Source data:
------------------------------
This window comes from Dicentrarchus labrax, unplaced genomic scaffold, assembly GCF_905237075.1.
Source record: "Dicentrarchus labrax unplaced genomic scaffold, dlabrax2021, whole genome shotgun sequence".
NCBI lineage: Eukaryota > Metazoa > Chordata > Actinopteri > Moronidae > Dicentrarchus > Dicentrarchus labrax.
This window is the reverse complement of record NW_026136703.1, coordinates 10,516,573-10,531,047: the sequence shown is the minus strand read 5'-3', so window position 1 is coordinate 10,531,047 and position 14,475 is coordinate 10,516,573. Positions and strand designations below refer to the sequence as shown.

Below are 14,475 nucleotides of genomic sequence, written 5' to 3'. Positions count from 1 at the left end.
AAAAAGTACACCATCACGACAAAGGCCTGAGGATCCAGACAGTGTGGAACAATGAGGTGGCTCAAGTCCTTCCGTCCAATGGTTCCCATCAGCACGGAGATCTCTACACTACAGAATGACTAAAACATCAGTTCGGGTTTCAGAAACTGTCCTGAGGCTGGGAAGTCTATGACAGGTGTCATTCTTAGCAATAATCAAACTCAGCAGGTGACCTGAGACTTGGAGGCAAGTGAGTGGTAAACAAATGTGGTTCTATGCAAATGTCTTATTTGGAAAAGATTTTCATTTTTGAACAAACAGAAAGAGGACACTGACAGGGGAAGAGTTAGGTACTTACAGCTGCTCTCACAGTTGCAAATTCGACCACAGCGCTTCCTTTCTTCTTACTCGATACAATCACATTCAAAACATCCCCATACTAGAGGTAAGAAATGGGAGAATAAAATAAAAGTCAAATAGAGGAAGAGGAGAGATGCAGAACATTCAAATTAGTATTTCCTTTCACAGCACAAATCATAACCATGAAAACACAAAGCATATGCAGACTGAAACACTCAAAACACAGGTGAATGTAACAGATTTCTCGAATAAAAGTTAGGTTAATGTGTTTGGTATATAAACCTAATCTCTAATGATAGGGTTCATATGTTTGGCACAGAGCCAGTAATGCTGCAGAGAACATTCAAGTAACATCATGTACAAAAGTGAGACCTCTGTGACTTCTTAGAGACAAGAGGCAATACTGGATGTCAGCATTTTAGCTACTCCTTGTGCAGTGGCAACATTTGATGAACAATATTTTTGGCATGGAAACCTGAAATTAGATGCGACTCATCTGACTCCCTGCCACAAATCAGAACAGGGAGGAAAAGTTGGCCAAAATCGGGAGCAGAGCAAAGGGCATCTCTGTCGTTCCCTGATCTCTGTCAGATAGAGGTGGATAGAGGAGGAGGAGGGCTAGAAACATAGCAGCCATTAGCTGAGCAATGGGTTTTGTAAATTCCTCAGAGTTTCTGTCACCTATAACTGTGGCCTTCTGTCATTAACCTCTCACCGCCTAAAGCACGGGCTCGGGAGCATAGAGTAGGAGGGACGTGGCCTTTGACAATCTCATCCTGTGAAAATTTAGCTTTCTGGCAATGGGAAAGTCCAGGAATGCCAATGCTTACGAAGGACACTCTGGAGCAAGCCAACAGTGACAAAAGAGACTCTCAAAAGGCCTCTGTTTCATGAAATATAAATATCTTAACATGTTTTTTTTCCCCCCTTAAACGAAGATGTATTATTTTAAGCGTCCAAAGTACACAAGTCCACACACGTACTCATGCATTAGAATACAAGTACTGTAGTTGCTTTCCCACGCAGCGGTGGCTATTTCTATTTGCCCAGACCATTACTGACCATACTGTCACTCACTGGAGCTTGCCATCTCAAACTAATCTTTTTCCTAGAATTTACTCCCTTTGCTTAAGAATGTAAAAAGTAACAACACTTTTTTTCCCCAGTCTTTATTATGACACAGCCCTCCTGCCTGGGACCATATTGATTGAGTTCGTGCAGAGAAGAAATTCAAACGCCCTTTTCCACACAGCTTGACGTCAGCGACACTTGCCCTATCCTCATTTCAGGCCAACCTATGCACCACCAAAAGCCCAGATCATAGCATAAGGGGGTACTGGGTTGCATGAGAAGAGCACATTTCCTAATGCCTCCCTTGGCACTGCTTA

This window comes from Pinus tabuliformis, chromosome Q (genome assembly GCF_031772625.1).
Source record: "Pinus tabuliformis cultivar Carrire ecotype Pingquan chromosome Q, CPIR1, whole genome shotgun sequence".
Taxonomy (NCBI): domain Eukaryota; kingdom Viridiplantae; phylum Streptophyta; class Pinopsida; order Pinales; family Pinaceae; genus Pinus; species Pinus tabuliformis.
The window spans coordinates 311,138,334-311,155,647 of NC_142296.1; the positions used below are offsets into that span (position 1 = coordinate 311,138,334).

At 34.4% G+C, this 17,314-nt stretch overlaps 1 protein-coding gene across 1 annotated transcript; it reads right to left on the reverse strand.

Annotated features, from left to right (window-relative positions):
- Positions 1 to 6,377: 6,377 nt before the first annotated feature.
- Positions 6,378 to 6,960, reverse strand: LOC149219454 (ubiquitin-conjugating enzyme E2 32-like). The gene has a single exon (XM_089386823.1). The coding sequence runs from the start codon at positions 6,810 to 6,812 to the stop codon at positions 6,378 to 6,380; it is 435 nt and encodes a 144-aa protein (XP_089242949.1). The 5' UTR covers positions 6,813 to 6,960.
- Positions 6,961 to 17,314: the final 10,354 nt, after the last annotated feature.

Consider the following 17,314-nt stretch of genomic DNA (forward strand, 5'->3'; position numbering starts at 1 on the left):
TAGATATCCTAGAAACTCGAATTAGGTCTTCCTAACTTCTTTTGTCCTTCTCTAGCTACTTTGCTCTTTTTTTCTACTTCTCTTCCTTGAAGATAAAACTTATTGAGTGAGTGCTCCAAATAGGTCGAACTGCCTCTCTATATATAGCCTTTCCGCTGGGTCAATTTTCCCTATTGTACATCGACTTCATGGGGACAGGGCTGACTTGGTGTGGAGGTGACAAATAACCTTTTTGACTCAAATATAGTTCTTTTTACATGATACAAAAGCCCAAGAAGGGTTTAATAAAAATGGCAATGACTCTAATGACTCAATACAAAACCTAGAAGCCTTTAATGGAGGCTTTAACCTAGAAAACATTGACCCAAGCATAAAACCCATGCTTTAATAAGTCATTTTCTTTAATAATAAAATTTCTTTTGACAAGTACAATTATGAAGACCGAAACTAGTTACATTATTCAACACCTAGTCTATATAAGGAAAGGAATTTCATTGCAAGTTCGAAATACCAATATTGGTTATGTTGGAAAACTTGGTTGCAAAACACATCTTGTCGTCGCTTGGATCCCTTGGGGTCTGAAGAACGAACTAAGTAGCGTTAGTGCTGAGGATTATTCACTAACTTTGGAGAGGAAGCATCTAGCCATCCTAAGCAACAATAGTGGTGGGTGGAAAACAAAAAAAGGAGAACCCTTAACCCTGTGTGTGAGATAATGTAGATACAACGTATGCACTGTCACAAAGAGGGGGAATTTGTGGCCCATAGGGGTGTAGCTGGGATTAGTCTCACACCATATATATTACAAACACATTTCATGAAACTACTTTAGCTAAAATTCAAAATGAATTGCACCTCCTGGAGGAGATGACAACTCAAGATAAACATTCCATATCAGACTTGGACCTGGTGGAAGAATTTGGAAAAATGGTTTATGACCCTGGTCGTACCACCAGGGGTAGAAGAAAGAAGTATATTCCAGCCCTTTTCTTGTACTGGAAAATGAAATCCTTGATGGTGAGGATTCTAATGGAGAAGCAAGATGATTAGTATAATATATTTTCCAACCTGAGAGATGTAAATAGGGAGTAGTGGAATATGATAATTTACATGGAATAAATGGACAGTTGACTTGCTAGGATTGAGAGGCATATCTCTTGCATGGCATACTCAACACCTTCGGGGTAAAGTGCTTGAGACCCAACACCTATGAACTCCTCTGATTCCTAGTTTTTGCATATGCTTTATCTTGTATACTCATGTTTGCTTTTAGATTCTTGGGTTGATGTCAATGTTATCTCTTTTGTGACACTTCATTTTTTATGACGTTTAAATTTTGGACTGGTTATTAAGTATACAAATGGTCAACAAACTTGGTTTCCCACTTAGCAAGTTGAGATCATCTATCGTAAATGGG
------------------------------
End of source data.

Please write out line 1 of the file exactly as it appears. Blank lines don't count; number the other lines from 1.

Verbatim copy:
This window comes from Dicentrarchus labrax, unplaced genomic scaffold, assembly GCF_905237075.1.